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Healthtech in the fast lane: What is fueling investor excitement?

Digital technology has enabled healthcare players to provide more targeted and effective interventions to patients worldwide. As the COVID-19 crisis continues to shape the next normal, it is crucial that stakeholders in the healthcare industry understand the digital health landscape. The first half of 2020 has seen unprecedented digital health activity: record levels of venture funding of $5.4 billion1 ; megadeals, such as Teladoc Health’s $18.5 billion acquisition of Livongo; and accelerated virtual care delivery, such as telehealth and remote monitoring. In this article, we provide an overview of the digital health market and its growth potential, including perspectives on how investors, patients, and incumbent healthcare players are interacting with the ecosystem. We also examine the impact of COVID-19 on digital health and provide strategic guidance for companies considering an entry into the healthcare sector.

Digital health technologies can broadly be categorized into nine ‘value pools’

Broadly, digital health can be defined as the application of digital technology to improve health or care delivery. Our extensive experience in business building and healthcare has enabled us to categorize digital health technologies into nine “value pools” across five main categories: R&D, wellness and disease prevention, screening and diagnosis, care delivery, and finance and operations (Exhibit 1).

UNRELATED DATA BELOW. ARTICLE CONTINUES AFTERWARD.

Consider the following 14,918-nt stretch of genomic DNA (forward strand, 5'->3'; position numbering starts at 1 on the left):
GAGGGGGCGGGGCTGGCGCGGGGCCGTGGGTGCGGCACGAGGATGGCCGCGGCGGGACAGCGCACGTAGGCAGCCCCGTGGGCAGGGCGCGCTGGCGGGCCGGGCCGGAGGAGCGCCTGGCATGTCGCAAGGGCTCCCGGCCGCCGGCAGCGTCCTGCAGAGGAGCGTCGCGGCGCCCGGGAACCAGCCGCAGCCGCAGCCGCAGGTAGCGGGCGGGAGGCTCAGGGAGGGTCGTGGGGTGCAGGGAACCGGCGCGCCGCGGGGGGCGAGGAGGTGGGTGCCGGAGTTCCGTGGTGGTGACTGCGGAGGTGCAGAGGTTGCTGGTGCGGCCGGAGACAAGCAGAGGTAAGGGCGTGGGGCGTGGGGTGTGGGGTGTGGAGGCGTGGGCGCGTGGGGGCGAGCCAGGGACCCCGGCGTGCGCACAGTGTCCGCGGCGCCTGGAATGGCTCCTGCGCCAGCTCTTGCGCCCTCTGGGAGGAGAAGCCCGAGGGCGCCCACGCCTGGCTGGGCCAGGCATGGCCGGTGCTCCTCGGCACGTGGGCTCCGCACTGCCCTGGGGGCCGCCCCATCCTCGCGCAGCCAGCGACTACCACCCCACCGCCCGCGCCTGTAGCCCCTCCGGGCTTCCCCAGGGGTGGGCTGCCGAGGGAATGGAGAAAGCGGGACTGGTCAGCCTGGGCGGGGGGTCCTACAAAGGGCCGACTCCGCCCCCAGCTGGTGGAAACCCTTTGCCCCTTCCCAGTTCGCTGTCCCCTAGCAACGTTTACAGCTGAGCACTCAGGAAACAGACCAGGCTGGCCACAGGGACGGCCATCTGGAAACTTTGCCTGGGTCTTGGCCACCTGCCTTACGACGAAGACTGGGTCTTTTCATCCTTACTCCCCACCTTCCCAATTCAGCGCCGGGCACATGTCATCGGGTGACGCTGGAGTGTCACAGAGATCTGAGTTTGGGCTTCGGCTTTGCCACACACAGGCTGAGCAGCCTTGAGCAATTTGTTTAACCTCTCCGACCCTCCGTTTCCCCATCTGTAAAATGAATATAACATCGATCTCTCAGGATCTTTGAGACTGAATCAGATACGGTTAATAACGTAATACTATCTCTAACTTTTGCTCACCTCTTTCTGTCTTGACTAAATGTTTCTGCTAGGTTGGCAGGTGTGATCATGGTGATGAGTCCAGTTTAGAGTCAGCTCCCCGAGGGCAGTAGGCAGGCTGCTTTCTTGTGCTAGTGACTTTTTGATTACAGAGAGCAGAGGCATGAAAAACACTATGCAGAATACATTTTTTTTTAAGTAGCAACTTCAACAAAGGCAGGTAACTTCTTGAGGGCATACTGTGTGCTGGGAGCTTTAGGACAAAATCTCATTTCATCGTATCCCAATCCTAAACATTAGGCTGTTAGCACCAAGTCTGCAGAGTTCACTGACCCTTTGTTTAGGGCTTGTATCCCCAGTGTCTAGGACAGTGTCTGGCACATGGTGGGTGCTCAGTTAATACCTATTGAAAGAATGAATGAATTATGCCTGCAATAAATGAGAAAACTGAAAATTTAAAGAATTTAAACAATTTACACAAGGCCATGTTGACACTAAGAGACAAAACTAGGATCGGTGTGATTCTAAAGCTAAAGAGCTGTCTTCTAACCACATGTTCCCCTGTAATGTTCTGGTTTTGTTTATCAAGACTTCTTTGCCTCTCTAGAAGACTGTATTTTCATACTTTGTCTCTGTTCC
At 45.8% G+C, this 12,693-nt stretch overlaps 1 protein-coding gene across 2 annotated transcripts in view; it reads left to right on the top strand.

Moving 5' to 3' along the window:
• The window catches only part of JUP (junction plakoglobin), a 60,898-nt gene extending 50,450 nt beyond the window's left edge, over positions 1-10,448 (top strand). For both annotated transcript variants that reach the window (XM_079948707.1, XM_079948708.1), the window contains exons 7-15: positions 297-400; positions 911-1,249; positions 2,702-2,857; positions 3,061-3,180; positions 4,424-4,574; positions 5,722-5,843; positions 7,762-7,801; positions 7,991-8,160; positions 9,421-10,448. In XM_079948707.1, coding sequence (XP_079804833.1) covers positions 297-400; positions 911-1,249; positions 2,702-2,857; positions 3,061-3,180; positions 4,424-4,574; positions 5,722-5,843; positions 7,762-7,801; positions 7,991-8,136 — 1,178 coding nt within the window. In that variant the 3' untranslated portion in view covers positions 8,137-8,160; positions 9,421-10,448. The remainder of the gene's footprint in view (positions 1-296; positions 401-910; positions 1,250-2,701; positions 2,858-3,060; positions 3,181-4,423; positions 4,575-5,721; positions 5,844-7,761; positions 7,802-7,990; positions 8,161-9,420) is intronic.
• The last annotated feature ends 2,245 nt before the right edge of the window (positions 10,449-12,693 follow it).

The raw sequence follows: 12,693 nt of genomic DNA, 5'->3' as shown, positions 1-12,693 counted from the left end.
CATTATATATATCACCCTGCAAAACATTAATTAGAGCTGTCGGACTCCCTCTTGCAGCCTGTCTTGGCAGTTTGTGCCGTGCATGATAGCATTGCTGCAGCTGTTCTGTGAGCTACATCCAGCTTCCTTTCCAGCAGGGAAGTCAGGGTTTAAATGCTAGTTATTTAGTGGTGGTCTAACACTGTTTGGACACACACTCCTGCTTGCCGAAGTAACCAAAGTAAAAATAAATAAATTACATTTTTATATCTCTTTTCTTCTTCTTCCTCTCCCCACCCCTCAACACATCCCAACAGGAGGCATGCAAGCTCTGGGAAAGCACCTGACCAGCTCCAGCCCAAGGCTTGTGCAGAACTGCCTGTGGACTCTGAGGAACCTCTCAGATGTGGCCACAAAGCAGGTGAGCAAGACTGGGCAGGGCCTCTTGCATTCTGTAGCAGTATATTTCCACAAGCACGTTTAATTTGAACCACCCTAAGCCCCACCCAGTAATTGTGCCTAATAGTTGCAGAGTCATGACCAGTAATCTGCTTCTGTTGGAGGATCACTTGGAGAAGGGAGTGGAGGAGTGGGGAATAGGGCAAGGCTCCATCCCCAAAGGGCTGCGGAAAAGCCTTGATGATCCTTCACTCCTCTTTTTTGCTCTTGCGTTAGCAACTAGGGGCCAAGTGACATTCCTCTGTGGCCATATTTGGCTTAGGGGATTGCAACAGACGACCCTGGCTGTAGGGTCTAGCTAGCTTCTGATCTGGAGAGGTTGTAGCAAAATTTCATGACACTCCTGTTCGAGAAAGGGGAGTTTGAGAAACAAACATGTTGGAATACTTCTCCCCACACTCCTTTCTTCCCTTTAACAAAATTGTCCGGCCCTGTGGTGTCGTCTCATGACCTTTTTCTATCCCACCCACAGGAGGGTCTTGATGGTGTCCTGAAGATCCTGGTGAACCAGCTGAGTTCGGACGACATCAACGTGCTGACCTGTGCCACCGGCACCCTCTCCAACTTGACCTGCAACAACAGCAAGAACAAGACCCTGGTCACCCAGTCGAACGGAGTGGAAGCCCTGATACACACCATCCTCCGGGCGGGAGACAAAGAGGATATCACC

Exhibit 1

With these value pools in mind, we have identified the following five questions that are commonly asked by CXOs and executives interested in entering the digital health market:

  1. What are the largest and fastest-growing digital health markets?

  2. How do digital health companies typically demonstrate value?

  3. Which value pools are investors most excited about?

  4. Which value pools are patients most excited about?

  5. What impact has the COVID-19 pandemic had on digital health value pools?

Examining each of these questions in detail helps provide a comprehensive understanding of the digital health market.

What are the largest and fastest-growing digital health markets?

As of 2019, digital health represented a global market of approximately $350 billion with many opportunities to compete across multiple subcategories; moreover, the markets for technologies in every value pool are expected to grow by at least 8 percent per annum (Exhibit 2). Understandably, the bulk of digital health players develop technologies that have a direct impact on patient care. About 49 percent of the digital health companies we studied fall into the care-delivery category (that is, offering more effective therapies, providing remote patient support, or supplying therapies to patients)—a $157 billion market (as of 2019) comprising 45 percent of the overall digital health market. Companies in this category either provide novel therapeutic solutions enabled by digital technologies—such as Livongo for diabetes—or use technology to broaden patient access to healthcare solutions, for example, telemedicine company Teladoc (offering remote patient support) or online pharmacy PillPack (supplying therapies to patients). Notably, every value pool in this category is expected to grow by at least 10 percent per annum through 2024.